The facilities provided by the School at Langdon Crescent were both gratifying and disappointing. The gymnasium presented a very workmanlike atmosphere and was a "gym" in the true sense of the word. The playing fields adjacent to the School would undoubtedly avoid wastage of time and eradicate the problems of organisation which arose with a "spread" of facilities. Dressing and washing facilities were provided which, after adjustments, would he able to accommodate even the seven or eight hundred boys the School may hold in the future. In other words, the scheme of activities already operating could be continued with more time available on each activity to produce further improvement of performance for the whole School, not just the representative teams, who would not suffer in the process. However, this was not to be, for although the summer activities were not affected so much, the poor condition of the playing fields played havoc with the winter activities. Although the scheme to introduce rugby and soccer in organised games has gone ahead, cross-country practice around "Jenkin's Lane" has replaced normal activities on a number of occasions. Swimming has continued for junior forms throughout the year and tennis has really come into its own with eight courts available. The cricket squares are not quite up to Rectory Field standards, mainly due to the poor drainage, which puts them out of action so easily. However, we are hoping that the fault will be remedied so that the efforts put into the various activities will not he nullified. In athletics, extra opportunity for practice has increased the and interest, which will continue to rise no doubt for a number of years. With a "home" pitch at last, even though often out of action, with Mr. Jennings and Mr. Spavin to help Mr. Wallis, the Rugby Section has firmly established itself with a first and second fifteen worthy of mention, whilst the soccer turns out on occasions six elevens. Senior and Junior cross-country teams represent the School and our representative team in the Bickersteth (Field Events) is gradually strengthening.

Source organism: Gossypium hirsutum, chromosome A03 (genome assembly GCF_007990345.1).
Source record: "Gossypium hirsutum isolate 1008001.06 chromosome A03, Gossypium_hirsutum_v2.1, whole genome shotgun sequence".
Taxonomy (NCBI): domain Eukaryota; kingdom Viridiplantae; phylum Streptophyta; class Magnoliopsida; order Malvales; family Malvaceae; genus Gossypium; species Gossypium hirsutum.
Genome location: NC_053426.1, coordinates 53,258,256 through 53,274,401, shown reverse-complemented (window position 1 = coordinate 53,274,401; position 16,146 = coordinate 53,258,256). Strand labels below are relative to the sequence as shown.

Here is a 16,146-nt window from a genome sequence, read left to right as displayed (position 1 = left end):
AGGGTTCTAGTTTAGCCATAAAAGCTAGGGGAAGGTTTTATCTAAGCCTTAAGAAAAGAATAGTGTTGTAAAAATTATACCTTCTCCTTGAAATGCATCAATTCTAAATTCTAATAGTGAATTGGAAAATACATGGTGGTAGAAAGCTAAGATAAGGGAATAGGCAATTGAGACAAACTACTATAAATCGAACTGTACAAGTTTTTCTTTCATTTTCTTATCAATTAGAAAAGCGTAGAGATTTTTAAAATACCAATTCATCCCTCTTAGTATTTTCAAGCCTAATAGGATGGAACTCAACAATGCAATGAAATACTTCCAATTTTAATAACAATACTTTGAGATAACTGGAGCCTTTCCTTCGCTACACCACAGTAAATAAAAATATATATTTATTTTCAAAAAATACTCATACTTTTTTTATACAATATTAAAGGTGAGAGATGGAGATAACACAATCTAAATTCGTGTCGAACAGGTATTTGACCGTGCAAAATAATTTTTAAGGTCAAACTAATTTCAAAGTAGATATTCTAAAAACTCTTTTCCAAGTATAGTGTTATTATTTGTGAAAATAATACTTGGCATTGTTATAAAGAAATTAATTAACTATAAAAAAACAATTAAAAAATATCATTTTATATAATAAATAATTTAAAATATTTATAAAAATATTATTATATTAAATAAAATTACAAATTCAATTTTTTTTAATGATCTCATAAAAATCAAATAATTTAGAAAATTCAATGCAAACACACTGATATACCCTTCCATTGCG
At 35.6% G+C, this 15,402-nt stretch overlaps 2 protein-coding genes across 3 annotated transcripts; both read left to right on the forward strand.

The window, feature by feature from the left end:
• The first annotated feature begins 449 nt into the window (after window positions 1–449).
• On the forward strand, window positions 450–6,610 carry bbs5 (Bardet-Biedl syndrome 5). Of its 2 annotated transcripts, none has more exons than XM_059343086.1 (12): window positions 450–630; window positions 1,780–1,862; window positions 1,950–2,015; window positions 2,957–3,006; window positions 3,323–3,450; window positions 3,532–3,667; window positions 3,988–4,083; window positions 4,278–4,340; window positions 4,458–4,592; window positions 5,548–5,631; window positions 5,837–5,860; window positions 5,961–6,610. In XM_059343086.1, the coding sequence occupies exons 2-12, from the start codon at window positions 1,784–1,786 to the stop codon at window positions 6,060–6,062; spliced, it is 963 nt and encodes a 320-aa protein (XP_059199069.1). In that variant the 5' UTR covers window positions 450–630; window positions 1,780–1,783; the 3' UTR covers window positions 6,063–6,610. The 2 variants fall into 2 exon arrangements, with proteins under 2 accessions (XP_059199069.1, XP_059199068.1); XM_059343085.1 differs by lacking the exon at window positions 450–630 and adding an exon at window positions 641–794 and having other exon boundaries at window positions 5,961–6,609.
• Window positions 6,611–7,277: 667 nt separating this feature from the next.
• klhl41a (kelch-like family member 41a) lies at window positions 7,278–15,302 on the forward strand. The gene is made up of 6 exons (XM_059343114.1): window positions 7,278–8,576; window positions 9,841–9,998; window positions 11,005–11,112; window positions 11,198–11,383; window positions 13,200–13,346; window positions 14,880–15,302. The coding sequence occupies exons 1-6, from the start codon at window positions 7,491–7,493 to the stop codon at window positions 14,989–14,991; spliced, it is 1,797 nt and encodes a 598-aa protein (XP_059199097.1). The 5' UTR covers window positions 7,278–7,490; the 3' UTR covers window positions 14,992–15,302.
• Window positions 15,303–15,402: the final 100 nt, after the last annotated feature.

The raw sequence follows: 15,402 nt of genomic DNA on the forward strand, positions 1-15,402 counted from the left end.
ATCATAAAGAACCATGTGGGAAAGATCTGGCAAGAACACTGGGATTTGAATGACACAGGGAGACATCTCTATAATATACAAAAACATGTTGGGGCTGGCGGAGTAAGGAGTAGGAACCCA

Highlights of the first two and a half years at Langdon Crescent have been provided by D. J. N. Johnson's continued success with the England team in the European and Empire Championships; D. Wade's election for the England trial in Rugby, B. Knight's cap award for Essex Cricket Second Eleven; B. Spencer's selection as Captain of the County Grammar Schools' Eleven and a number of other honours gained in East Ham and County teams. Coupled with this is the undoubted improvement in performance throughout the School in general. This improvement has been offset by the unfortunate condition of the playing fields and also by the fact that we still get a number of boys who attend the School and show little interest in what the School is trying to achieve. It is hoped that time will provide the answer to both these problems, and this is indicated by recent developments.